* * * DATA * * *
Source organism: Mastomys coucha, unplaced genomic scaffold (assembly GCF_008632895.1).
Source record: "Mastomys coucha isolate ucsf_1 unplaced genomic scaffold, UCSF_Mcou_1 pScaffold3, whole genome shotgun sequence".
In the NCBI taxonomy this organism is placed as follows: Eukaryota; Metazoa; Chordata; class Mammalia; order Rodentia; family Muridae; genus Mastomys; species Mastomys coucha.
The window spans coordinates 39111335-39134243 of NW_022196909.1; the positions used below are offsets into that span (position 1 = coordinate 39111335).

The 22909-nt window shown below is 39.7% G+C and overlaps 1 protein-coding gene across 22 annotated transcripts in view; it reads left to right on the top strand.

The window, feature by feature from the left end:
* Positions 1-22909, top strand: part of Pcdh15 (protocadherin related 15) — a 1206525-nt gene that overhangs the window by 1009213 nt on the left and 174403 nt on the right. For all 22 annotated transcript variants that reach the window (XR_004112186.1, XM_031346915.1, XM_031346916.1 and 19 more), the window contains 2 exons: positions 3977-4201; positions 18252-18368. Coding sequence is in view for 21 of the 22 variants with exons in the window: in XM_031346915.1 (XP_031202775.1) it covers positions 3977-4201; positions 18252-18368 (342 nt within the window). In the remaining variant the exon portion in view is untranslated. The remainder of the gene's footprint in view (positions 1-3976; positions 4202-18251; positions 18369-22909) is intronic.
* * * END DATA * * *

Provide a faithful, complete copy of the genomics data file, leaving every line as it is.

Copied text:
Source organism: Mastomys coucha, unplaced genomic scaffold (assembly GCF_008632895.1).
Source record: "Mastomys coucha isolate ucsf_1 unplaced genomic scaffold, UCSF_Mcou_1 pScaffold3, whole genome shotgun sequence".
In the NCBI taxonomy this organism is placed as follows: Eukaryota; Metazoa; Chordata; class Mammalia; order Rodentia; family Muridae; genus Mastomys; species Mastomys coucha.
The window spans coordinates 39111335-39134243 of NW_022196909.1; the positions used below are offsets into that span (position 1 = coordinate 39111335).

The 22909-nt window shown below is 39.7% G+C and overlaps 1 protein-coding gene across 22 annotated transcripts in view; it reads left to right on the top strand.

The window, feature by feature from the left end:
* Positions 1-22909, top strand: part of Pcdh15 (protocadherin related 15) — a 1206525-nt gene that overhangs the window by 1009213 nt on the left and 174403 nt on the right. For all 22 annotated transcript variants that reach the window (XR_004112186.1, XM_031346915.1, XM_031346916.1 and 19 more), the window contains 2 exons: positions 3977-4201; positions 18252-18368. Coding sequence is in view for 21 of the 22 variants with exons in the window: in XM_031346915.1 (XP_031202775.1) it covers positions 3977-4201; positions 18252-18368 (342 nt within the window). In the remaining variant the exon portion in view is untranslated. The remainder of the gene's footprint in view (positions 1-3976; positions 4202-18251; positions 18369-22909) is intronic.